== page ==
In short, relational databases are definitely useful, and many diverse organizations prefer using them alongside streaming databases for enhanced results.

Benefits of a streaming database

Streaming databases offer several key benefits over traditional databases, including:

Real-time data processing

Streaming databases can process data as it arrives, allowing for real-time data processing and analysis. This enables businesses to make faster decisions and respond to events as they happen.


In addition, streaming databases are designed to handle large volumes of data, making them highly scalable — all that, without sacrificing performance.


Typically, streaming databases are pretty efficient, as they do not require data to be batched or loaded into the database, which reduces the time and resources needed for data processing.

Use cases for streaming databases

A lot of companies are adapting to streaming databases. Here are some of the common use cases of streaming databases:

  1. Internet of Things (IoT) sensors: Streaming databases can ingest and process data from IoT sensors, allowing businesses to monitor and analyze sensor data in real-time.
  2. Social media analytics: Social media platforms generate massive amounts of data in real time, making them another ideal use case for streaming databases. The latter can process and analyze social media data, enabling businesses to navigate through social media trends and sentiment.
  3. Financial trading systems: Due to streaming databases traders can gain insights into financial data as it is generated, enabling faster and more effective decision-making.
  4. Fraud detection: Detecting and preventing fraudulent activity as soon as possible is another major use case of streaming databases.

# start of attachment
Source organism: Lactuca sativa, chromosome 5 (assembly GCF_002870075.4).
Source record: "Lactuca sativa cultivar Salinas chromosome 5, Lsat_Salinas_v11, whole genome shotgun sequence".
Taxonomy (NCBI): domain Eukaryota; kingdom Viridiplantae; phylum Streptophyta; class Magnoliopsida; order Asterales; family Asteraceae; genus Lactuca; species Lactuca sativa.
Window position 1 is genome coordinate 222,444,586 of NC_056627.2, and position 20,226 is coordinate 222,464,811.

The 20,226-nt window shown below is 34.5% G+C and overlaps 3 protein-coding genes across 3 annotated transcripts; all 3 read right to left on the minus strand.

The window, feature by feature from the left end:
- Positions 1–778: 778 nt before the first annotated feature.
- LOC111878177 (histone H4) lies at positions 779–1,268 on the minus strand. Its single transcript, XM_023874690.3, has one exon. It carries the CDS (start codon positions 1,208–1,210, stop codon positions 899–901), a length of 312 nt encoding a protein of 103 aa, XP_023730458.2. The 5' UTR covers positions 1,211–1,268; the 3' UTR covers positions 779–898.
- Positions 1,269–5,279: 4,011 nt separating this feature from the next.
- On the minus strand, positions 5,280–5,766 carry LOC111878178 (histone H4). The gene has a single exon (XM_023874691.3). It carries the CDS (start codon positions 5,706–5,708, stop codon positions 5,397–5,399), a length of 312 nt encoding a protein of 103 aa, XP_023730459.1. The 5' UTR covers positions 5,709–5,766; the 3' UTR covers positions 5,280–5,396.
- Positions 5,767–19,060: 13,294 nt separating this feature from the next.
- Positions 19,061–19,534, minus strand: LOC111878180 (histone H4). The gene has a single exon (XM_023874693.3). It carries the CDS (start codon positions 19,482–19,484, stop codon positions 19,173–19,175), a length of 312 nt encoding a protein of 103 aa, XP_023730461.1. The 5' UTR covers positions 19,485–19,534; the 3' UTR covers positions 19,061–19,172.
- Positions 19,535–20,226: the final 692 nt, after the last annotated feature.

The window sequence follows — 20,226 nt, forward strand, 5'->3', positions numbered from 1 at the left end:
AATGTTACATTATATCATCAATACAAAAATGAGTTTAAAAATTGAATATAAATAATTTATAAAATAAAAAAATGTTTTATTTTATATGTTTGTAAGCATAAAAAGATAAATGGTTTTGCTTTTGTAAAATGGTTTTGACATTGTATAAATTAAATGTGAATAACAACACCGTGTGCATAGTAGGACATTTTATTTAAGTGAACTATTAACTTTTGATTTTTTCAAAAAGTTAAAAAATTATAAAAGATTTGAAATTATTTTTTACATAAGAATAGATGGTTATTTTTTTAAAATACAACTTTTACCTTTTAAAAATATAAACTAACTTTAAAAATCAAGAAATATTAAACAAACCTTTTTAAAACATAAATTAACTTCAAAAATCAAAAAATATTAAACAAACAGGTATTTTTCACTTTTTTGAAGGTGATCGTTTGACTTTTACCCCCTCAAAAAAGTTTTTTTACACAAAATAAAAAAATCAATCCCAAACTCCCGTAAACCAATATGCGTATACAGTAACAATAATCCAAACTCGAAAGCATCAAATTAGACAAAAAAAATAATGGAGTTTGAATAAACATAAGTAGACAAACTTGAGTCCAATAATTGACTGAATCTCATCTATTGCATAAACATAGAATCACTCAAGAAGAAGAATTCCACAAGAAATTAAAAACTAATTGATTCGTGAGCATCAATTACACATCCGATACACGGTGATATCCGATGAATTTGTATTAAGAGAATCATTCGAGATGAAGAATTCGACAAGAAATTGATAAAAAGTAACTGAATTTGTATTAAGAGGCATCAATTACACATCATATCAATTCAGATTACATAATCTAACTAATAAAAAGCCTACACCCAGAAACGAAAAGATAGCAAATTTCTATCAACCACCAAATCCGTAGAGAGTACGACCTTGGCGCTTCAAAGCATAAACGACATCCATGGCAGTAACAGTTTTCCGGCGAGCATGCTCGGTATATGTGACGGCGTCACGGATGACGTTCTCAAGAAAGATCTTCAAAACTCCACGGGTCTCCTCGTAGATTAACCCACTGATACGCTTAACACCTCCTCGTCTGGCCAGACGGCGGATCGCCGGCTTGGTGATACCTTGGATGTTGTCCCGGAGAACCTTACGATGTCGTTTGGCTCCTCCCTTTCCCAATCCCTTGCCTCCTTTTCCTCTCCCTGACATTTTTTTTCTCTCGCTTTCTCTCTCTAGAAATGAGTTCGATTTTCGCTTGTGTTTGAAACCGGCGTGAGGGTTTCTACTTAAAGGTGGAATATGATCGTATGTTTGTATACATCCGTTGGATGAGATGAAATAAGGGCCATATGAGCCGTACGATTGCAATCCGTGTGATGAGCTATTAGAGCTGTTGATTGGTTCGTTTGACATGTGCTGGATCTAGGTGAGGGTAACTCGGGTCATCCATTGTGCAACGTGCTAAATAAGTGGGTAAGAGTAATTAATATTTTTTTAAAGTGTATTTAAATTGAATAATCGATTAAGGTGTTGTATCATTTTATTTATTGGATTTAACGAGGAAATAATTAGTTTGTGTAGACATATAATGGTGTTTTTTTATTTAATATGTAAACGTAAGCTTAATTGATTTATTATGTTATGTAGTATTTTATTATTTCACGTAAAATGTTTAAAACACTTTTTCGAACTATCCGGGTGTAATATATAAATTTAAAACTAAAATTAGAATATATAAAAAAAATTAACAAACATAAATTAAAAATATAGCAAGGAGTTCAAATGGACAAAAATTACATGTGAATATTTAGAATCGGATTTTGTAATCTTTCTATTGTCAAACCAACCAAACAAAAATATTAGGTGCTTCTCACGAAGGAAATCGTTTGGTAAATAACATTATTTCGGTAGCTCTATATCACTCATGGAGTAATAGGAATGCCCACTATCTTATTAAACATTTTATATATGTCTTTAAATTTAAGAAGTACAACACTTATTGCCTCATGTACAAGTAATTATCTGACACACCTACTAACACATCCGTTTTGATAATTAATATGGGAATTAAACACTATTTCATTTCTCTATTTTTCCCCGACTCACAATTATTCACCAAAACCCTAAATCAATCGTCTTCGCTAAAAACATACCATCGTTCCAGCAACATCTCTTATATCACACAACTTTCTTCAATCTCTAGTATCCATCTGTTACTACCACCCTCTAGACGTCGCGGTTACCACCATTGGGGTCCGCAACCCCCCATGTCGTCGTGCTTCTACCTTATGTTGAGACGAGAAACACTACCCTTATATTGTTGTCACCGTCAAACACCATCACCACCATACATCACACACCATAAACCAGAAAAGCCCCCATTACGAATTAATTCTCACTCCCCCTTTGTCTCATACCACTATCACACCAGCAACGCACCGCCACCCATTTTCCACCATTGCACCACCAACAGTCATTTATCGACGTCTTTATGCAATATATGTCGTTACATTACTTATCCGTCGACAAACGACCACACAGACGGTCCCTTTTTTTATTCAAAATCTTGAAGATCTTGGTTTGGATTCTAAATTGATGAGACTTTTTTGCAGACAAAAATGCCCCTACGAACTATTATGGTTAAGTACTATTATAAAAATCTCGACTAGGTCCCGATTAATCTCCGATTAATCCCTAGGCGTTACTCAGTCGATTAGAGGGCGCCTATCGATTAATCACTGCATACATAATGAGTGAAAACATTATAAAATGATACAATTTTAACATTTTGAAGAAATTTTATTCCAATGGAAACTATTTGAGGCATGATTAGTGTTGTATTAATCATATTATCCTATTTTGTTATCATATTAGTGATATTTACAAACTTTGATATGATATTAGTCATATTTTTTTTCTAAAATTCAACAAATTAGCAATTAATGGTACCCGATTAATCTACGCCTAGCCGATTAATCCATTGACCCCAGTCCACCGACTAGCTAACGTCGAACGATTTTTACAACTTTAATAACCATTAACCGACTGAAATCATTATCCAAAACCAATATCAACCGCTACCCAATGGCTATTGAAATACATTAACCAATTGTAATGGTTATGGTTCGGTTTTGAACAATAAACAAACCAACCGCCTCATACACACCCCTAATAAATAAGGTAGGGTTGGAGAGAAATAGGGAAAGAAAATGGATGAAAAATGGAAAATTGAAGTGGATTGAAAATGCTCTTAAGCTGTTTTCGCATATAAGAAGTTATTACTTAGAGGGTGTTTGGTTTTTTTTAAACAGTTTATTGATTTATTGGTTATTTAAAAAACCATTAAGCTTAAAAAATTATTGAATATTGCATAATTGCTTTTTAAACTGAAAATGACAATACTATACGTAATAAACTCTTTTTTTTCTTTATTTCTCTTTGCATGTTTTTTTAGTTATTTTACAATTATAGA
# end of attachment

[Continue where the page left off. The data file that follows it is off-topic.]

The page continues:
5. Real-time analytics: Streaming databases can be used for real-time analytics in a number of industries, including retail, healthcare, and transportation.
  6. Online gaming: Online gaming applications can improve their gaming experience by processing player data as it comes in.

Top 4 streaming databases

Having an understanding of common use cases is not yet a guarantee that you can make use of streaming databases right off. To further enrich your knowledge about streaming database fundamentals, make sure to check out some of the top streaming databases below:


Memgraph is a graph application platform that provides its users with a fully-featured streaming database. The streaming database provided by Memgraph has the following advantages:

  • Carries high-availability replication
  • Is better optimized for performance
  • Allows ACID transactions
  • Is equipped with a hybrid storage engine
  • Provides on-disk persistency
  • Real-time data analysis
  • Provides full Cypher support
  • Is optimized for low latency

As for the pricing scheme, its streaming repository for the community edition is completely free.


Materialize is an SQL streaming database that is built over an open-source timely dataflow project. Its streaming database provides below listed features:

  • Direct connection to event streaming infrastructures
  • Interaction through Postgre SQL interface
  • Integrated plug-and-play tool
  • Q&A opportunity related to living data streaming

Materialize facilitates you with a free trial period of 30 days. You can also purchase hourly plans depending on the size of your organization.


Rockset is a real-time analysis application that allows its users to build real-time analysis through fast queries. Its database carries the following features:

  • Provides a low-latent search
  • Less operational burden
  • Connects with massive data streams
  • Allows aggregations

Rockset provides a free model to its users who are considered best for prototyping. It provides a $0.7989 per hour plan for better production rates. You can purchase your custom stream as well.


Apache Kafka provides a streaming database from multiple source systems, offering the following:

  • Real-time analysis of big data streams
  • Fault-tolerant features
  • Durable, scalable, and fast system
  • Tracking of IoT data

You can download the Kafka software by heading over to their site.

Final thoughts

Streaming databases are indeed a powerful tool for handling real-time data streams. They offer several key benefits over traditional databases, including real-time data processing, scalability, and efficiency. With their ability to handle large volumes of data and process it in real time, streaming databases are well-suited for a wide range of applications, including IoT sensors, social media analytics, and financial trading systems. If your business requires real-time data processing and analysis, consider using a streaming database to help you stay ahead of the competition.

Join us on Discord!
Find other developers performing graph analytics in real time with Memgraph.
© 2024 Memgraph Ltd. All rights reserved.